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Canadian former pro cyclist Christian Meier wins TDS at UTMB

This is Meier's second win this season

TDS Utmb 2023 podium christian meier

A Canadian athlete, former pro cyclist Christian Meier, has won the TDS, the 150-km mountain race with 9,315 metres of elevation gain at UTMB (Ultra-Trail du Mont-Blanc) that takes place in the lead-up to the main event, a 100-miler around the base of Mont Blanc. His time was 19 hours, 36 minutes, 35 seconds. This is the first time a Canadian has ever won one of the races leading up to UTMB.

TDS, which stands for “Sur les traces des ducs de Savoie” (in the footsteps of the Dukes of Savoy), the race takes runners from Courmayeur in northern Italy’s Aosta Valley to the Savoie, through the villages scattered among the foothills of Mont-Blanc and ending, like all of this week’s UTMB races, in Chamonix. 1,649 runners started Monday, and the race has a cutoff time of 44 hours. (At the time of publishing, the race was only 21 hours in, and only eight runners had finished, all of them men.) Simen Hjalmar Wästlund of Sweden finished second, in 19:57:41, and Yannick Noël of France was third, in 20:18:02.

Meier, who is from Sussex, N.B. but lives in Girona, Spain, is making a name for himself on the trail-running scene, after a successful cycling career (he competed in the 2014 Tour de France as part of the Orica team). In June, he entered the 50K event at Trail 100 Andorra by UTMB at the last minute when a friend had to bail, and won. And earlier this year, he represented Canada in the 85-km men’s long trail event at the World Mountain and Trail Running Championships in Innsbruck-Stubai, Austria. Placing 53rd among 122 finishers at Worlds, Meier wrote that “while it seems it ended poorly … I take so many positives from this race. I felt maybe my strongest yet as a runner. I have trust in my process.”

He told Canadian Running what his TDS win means to him: “I can say that it was very rough conditions, with snow at the top, and I could tell some of the other runners were really struggling through the freezing rain and wind. As a cyclist though, and perhaps being Canadian, I am OK with the cold, so I think that helped me out a bit.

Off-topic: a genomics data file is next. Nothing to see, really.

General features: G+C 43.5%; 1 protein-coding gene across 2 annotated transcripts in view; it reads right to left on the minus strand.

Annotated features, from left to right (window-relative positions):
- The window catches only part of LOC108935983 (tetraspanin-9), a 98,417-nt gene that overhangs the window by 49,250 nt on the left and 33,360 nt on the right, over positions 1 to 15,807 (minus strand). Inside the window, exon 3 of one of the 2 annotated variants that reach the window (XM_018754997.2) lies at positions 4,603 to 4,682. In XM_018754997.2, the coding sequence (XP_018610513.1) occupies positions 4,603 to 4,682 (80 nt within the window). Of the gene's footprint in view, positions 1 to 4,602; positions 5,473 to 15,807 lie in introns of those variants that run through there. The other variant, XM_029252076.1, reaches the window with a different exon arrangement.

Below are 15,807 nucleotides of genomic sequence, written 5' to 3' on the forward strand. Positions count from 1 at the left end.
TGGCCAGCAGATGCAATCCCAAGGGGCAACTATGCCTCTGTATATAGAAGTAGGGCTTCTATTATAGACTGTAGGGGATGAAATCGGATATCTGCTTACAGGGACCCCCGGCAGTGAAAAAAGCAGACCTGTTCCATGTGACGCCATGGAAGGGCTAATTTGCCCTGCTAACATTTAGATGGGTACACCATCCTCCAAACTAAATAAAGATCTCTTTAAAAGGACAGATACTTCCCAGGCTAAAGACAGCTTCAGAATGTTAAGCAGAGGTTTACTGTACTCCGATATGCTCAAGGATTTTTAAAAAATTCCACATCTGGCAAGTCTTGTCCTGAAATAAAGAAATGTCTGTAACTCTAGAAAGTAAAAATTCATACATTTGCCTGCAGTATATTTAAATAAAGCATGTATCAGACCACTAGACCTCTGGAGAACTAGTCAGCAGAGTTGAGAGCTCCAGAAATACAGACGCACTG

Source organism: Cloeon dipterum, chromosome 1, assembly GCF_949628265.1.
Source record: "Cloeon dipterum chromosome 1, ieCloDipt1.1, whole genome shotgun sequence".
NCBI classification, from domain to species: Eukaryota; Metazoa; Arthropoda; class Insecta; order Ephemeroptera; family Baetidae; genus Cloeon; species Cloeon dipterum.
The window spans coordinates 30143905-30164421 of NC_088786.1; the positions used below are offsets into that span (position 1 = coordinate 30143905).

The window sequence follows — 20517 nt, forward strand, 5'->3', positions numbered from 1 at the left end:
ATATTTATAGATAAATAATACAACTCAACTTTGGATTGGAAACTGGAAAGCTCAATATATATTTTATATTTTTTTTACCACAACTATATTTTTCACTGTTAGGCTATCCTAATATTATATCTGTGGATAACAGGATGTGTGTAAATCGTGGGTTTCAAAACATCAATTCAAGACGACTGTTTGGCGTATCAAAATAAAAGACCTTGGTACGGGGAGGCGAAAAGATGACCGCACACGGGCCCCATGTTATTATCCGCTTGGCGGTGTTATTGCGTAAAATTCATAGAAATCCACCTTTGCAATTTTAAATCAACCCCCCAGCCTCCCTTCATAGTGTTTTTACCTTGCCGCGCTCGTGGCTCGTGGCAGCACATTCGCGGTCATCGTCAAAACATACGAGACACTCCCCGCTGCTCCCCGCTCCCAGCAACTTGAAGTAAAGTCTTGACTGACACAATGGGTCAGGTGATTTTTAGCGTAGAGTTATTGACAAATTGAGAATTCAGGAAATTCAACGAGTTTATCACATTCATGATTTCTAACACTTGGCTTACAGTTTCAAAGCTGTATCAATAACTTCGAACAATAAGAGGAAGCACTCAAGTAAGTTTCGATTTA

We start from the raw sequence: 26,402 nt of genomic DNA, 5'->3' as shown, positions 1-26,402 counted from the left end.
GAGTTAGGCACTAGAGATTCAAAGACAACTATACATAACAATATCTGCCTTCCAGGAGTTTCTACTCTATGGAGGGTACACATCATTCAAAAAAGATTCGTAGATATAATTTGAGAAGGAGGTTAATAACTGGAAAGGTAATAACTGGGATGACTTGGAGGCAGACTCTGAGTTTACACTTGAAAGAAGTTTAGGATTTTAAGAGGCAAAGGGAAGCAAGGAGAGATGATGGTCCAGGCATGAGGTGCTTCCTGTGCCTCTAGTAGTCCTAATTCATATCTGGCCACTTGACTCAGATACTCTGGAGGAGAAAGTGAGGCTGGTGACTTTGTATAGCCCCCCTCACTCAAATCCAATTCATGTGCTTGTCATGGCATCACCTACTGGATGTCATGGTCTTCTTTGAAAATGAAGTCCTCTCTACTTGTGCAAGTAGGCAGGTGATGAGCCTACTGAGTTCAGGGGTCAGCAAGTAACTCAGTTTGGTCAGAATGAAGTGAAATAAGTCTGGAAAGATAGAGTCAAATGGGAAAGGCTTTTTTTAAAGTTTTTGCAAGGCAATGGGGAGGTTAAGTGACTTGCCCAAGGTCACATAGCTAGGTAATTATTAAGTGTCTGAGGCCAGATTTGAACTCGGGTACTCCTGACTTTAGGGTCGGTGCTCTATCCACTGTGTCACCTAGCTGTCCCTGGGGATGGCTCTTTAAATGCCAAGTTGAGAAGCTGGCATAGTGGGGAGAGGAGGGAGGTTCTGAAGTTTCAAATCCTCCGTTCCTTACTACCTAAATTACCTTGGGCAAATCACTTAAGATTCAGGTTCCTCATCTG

Photo: Gabriele Facciotti/UTMB

“Crossing the finish line was an experience I will never forget. Being a cyclist, very rarely was I the one to cross the line and throw my hands up–that honour would go to the sprinters, so it was very special to be able to celebrate with everyone who has supported me, at that finish line.

“Eating constantly was very important. I had a very laid-out nutrition plan for the whole race, and stuck to it. I was lucky to have a good stomach, so I was very fortunate.”

Two years ago, tragedy struck TDS, with a runner from the Czech Republic falling to his death about 60 km into the race, which starts mid-afternoon, meaning runners must cope with darkness, and potentially cold and wet conditions, not to mention long ascents at altitude. The race was stopped, and hundreds of runners were forced to wait on the mountain near Passeur de Pralognan, the site of the accident, before being able to descend to safety. It was the first death recorded at any of the UTMB races in Chamonix; hopefully it will be the last.

Meier’s win at TDS bodes well for the other big-name competitors lining up at the various races in Chamonix this week, including 2022 second-place UTMB finisher and dual citizen Mathieu Blanchard (UTMB) (who was third in 2021), course record holder Courtney Dauwalter and mutliple Western States winner and course record holder Jim Walmsley; Kilian Jornet will not race due to injury.

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